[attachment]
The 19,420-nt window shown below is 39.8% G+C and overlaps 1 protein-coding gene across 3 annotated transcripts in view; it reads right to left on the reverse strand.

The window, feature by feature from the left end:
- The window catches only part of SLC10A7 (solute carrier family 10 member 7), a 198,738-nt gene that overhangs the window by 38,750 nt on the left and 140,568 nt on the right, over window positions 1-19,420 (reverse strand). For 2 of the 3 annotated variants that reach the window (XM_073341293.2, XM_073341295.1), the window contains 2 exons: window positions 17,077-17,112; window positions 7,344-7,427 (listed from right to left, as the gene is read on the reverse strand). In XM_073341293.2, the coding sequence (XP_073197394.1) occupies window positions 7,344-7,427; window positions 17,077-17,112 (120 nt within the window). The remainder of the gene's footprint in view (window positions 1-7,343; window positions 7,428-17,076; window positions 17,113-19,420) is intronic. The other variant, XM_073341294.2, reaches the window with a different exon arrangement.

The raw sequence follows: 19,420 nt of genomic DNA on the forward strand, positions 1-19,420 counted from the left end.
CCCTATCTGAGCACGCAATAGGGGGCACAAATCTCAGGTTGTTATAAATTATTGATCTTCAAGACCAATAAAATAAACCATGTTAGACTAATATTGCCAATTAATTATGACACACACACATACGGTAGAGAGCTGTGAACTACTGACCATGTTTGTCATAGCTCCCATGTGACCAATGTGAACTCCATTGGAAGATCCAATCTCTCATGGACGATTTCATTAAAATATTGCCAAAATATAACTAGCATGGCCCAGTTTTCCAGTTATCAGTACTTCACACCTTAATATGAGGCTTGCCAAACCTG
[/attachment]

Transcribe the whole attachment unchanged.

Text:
The 19,420-nt window shown below is 39.8% G+C and overlaps 1 protein-coding gene across 3 annotated transcripts in view; it reads right to left on the reverse strand.

The window, feature by feature from the left end:
- The window catches only part of SLC10A7 (solute carrier family 10 member 7), a 198,738-nt gene that overhangs the window by 38,750 nt on the left and 140,568 nt on the right, over window positions 1-19,420 (reverse strand). For 2 of the 3 annotated variants that reach the window (XM_073341293.2, XM_073341295.1), the window contains 2 exons: window positions 17,077-17,112; window positions 7,344-7,427 (listed from right to left, as the gene is read on the reverse strand). In XM_073341293.2, the coding sequence (XP_073197394.1) occupies window positions 7,344-7,427; window positions 17,077-17,112 (120 nt within the window). The remainder of the gene's footprint in view (window positions 1-7,343; window positions 7,428-17,076; window positions 17,113-19,420) is intronic. The other variant, XM_073341294.2, reaches the window with a different exon arrangement.

The raw sequence follows: 19,420 nt of genomic DNA on the forward strand, positions 1-19,420 counted from the left end.
CCCTATCTGAGCACGCAATAGGGGGCACAAATCTCAGGTTGTTATAAATTATTGATCTTCAAGACCAATAAAATAAACCATGTTAGACTAATATTGCCAATTAATTATGACACACACACATACGGTAGAGAGCTGTGAACTACTGACCATGTTTGTCATAGCTCCCATGTGACCAATGTGAACTCCATTGGAAGATCCAATCTCTCATGGACGATTTCATTAAAATATTGCCAAAATATAACTAGCATGGCCCAGTTTTCCAGTTATCAGTACTTCACACCTTAATATGAGGCTTGCCAAACCTG